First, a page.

2. annodomini2

      Re: If RS really do them at the promised $25 I'll use WP7 for a week

      Model A's are $25, all batch 1 are Model B's @ $35

    3. Dave Pickles

      Re: If RS really do them at the promised $25 I'll use WP7 for a week

      UKP 21.60 for the model B according to their website (ex-VAT of course). That's $34.40 at commercial exchange rates - just inside their $35 target..

    4. Kent Brockman

      Re: If RS really do them at the promised $25 I'll use WP7 for a week

      On the pre reg page for RS its listed as £21.60...

  16. Anonymous Coward
    Joke

    Learn from the Apple fanboys

    Forget about the web. Go and set up camp outside their front door!

  17. annodomini2
    Flame

    F**king Farnell

    Bumped the price up to £26.55+Vat already!!

    1. Anonymous Coward
      Anonymous Coward

      Re: F**king Farnell

      Be fair, they've got to pay for a Pentium IV to finally replace the 386 they've been using for a webserver since 1923.

    2. The BigYin
      Thumb Down

      Re: F**king Farnell

      Indeed. Tranche 2 will probably been even more expensive as they exploit supply/demand. I doubt RaspPi has much control over what they charge. So that's now US$42 for a model B (probably nearer US$50 as I don't think those sites include VAT).

      1. James Hughes 1

        Re: Re: F**king Farnell

        Bollocks. Raspberry Pi have entire control over how much they charge.

        1. Anomalous Cowturd
          Meh

          @James Hughes Re: F**king Farnell

          Farnell have invoiced me for £26.55 + VAT of £5.31 making a total of £31.86. (Further stock available in 30 days, or so it says.)

          RS have my registered interest at £21.60 with no mention of VAT or delivery costs. The very stressed lady on the phone said they would be on sale from 5th March... She didn't even have a part/item number for it...

          Thanks to every-one at the Pi shop, and try not to let the whingers get you all down. ;o)

  18. Neil Barnes Silver badge

    Farnell

    Are at least open again, but as AD21 points out, it's thirty-one quid - and 'register interest' only.

  19. Aldous
    FAIL

    so much whining

    ummm so you didn't get one in round one so what? i usually get up at 6am the one day i decide to sleep in untill 8 this happens! i guess i will just HAVE TO WAIT FOR THE NEXT BATCH

    this isn't a 1 off never to be done again sale (i.e touchpads) its just the first phase and with this much intrest they will scale up production. stop bitching and be patient

    1. Eponymous Cowherd
      Thumb Up

      Re: so much whining

      Absolutely! What a lot of whiners.

      This is a brilliant piece of kit for the price (Register interest at RS priced at £21.60). Even if the price does, indeed, go up by 50% (or more) it still represents brilliant value for money.

      Quite happy to wait for the 2nd or 3rd batch to get my hands on one.

      1. Captain Underpants
        Thumb Up

        Re: Re: so much whining

        Heh, I've been resigned to waiting a while because I want half a dozen. One for my nephew to see if it gets him interested in tinkering (he's at the right age where something like this could bite him with the geek bug), and the other five for myself to build a tiny dev/learning network and learn how to break/fix DNS/DHCP/NIS/etc as implemented in Fedora...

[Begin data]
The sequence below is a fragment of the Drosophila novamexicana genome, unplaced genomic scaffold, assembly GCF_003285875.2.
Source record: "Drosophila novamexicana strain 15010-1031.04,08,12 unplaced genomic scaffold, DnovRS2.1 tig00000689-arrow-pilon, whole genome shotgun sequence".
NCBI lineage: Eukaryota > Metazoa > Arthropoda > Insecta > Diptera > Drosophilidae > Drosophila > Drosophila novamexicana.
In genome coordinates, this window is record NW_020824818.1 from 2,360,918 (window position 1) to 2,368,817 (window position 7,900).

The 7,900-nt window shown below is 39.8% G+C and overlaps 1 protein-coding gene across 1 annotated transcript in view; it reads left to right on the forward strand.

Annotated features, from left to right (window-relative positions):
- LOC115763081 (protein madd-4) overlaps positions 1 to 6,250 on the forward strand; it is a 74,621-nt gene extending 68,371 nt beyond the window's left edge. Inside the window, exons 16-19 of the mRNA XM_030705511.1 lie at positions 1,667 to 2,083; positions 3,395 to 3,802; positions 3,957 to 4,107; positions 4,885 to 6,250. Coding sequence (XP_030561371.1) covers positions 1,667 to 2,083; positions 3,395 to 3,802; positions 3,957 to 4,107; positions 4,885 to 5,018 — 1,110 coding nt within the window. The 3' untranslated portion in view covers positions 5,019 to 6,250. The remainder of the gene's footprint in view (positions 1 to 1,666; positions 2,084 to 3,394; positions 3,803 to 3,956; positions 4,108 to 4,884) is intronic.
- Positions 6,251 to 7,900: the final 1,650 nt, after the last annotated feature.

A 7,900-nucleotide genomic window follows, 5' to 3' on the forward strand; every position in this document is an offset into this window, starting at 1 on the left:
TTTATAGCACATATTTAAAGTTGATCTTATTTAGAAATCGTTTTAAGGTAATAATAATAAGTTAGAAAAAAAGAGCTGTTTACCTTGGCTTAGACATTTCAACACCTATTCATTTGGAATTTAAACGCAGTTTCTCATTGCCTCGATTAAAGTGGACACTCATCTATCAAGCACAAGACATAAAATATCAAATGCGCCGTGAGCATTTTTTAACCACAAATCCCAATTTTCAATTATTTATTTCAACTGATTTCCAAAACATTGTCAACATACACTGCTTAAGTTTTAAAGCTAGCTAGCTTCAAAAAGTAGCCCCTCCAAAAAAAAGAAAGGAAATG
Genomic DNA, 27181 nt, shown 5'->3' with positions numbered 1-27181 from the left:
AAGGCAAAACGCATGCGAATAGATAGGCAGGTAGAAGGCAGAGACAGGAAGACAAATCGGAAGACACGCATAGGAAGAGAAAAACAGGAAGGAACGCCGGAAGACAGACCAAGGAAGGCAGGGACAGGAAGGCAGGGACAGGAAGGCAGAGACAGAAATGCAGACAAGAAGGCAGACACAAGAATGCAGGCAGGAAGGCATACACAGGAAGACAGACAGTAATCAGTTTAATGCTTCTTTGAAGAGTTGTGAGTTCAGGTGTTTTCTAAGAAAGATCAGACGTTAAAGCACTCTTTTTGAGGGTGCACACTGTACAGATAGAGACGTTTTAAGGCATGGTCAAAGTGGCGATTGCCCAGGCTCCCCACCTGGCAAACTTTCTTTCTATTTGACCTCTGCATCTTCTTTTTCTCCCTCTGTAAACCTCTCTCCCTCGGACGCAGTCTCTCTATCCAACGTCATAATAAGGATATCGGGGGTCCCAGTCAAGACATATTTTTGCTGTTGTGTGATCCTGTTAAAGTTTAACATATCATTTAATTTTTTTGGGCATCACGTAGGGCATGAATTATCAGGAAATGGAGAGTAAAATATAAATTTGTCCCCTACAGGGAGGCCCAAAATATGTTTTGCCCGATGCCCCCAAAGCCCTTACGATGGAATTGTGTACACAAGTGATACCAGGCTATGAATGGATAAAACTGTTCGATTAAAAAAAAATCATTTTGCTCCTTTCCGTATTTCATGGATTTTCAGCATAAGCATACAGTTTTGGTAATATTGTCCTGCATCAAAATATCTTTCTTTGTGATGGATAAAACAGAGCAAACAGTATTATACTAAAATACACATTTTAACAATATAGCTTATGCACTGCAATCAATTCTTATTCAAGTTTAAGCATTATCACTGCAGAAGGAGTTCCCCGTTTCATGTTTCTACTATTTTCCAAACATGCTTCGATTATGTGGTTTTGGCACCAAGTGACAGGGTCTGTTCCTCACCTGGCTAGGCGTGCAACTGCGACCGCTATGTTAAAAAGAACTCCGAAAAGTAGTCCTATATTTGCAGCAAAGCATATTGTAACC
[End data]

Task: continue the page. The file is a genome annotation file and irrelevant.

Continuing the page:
20. Pypes
    Trollface

    RS and Farnell?

    So I'M guessing the $25 price point is a no-go then.

  21. Anonymous Coward
    Anonymous Coward

    and both their websites fall to pieces....doh!

  22. Hotears

    "Yay?" In Denmark, both Farnell and RS-Components are strictly B2B. So even if I want one to play with, they won't sell it to me.

  23. DrXym Silver badge

    $35 plus PSU plus case plus tax and shipping

    I think when you add it all up it won't be significantly cheaper than many media players which sport a similar SoC.

    1. Anonymous Coward
      Anonymous Coward

      Re: $35 plus PSU plus case plus tax and shipping

      Perhaps, but how many media players can you gain low-level access to?

  24. qwertyqwe
    FAIL

    :(

    Top tips for releasing highly sought after products via the internet:

    1) Don't claim your webservers can handle anything and everything thrown at them, especially when you don't own them and have no direct control over them.

    2) Don't release products at 6am local time. Where are the sysadmins? In bed. Possibly awake knowing how busy they are going to be today, after marketing and management make claims like "our webservers can handle anything!".

    3) Think things through. Are the two websites in question (RS and Farnell) really going to be up to the job in hand? Yes, they are big companies, but I very much doubt they their web infrastructure sees frequent battering it going to get at this sort of event.

    4) Link directly to the product. Don't get customers to go to a website and start searching. It increases the load on the servers no end. The front page is likely going to be the most heavy page on the site, and getting everyone to start running searches isn't going to help either.

    5) Don't piss off your dealers. RS and Farnell are probably going to lose more money than they make through this exercise. Their 'proper', potentially large, customers are going to shop elsewhere, at least for today.

    I don't want to sound bitter. I just didn't get what I set my alarm for. I will keep trying at work, but I suspect the sites will either be down all day, or will sell out before I get my hands on one. Oh well.

    1. Captain Underpants

      Re: :(

      @qwertyqwe:

      Actually, you *did* get the announcement that Raspberry Pi promised you which is strictly speaking the reason for which you set your alarm.